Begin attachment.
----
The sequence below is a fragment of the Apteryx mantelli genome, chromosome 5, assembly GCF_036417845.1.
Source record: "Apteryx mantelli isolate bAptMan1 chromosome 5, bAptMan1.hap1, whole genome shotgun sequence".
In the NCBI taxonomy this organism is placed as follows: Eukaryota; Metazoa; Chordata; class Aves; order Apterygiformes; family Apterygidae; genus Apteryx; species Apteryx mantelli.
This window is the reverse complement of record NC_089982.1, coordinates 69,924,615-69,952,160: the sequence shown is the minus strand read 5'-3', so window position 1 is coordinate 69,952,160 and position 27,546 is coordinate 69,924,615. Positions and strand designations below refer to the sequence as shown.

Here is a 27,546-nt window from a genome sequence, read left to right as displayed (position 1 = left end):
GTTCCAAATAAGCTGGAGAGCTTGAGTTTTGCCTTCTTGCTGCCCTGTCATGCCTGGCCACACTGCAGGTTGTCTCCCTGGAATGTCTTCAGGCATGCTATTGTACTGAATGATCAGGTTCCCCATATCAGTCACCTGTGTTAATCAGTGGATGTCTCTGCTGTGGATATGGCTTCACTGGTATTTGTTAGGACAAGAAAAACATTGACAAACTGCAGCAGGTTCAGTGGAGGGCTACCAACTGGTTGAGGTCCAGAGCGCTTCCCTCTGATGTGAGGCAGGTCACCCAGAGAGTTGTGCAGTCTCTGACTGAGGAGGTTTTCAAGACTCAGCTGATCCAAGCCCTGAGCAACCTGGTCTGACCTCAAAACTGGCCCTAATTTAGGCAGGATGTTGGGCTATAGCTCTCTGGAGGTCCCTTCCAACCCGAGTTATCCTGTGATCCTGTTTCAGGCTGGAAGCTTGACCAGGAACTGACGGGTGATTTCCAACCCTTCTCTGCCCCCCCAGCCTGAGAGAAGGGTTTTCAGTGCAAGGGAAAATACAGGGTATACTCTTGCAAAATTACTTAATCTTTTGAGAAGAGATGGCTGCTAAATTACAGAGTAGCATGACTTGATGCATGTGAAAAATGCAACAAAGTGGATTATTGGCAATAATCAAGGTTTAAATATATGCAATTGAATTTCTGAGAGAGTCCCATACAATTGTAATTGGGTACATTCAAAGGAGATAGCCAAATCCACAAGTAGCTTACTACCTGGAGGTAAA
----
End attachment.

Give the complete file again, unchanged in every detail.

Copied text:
The sequence below is a fragment of the Apteryx mantelli genome, chromosome 5, assembly GCF_036417845.1.
Source record: "Apteryx mantelli isolate bAptMan1 chromosome 5, bAptMan1.hap1, whole genome shotgun sequence".
In the NCBI taxonomy this organism is placed as follows: Eukaryota; Metazoa; Chordata; class Aves; order Apterygiformes; family Apterygidae; genus Apteryx; species Apteryx mantelli.
This window is the reverse complement of record NC_089982.1, coordinates 69,924,615-69,952,160: the sequence shown is the minus strand read 5'-3', so window position 1 is coordinate 69,952,160 and position 27,546 is coordinate 69,924,615. Positions and strand designations below refer to the sequence as shown.

Here is a 27,546-nt window from a genome sequence, read left to right as displayed (position 1 = left end):
GTTCCAAATAAGCTGGAGAGCTTGAGTTTTGCCTTCTTGCTGCCCTGTCATGCCTGGCCACACTGCAGGTTGTCTCCCTGGAATGTCTTCAGGCATGCTATTGTACTGAATGATCAGGTTCCCCATATCAGTCACCTGTGTTAATCAGTGGATGTCTCTGCTGTGGATATGGCTTCACTGGTATTTGTTAGGACAAGAAAAACATTGACAAACTGCAGCAGGTTCAGTGGAGGGCTACCAACTGGTTGAGGTCCAGAGCGCTTCCCTCTGATGTGAGGCAGGTCACCCAGAGAGTTGTGCAGTCTCTGACTGAGGAGGTTTTCAAGACTCAGCTGATCCAAGCCCTGAGCAACCTGGTCTGACCTCAAAACTGGCCCTAATTTAGGCAGGATGTTGGGCTATAGCTCTCTGGAGGTCCCTTCCAACCCGAGTTATCCTGTGATCCTGTTTCAGGCTGGAAGCTTGACCAGGAACTGACGGGTGATTTCCAACCCTTCTCTGCCCCCCCAGCCTGAGAGAAGGGTTTTCAGTGCAAGGGAAAATACAGGGTATACTCTTGCAAAATTACTTAATCTTTTGAGAAGAGATGGCTGCTAAATTACAGAGTAGCATGACTTGATGCATGTGAAAAATGCAACAAAGTGGATTATTGGCAATAATCAAGGTTTAAATATATGCAATTGAATTTCTGAGAGAGTCCCATACAATTGTAATTGGGTACATTCAAAGGAGATAGCCAAATCCACAAGTAGCTTACTACCTGGAGGTAAA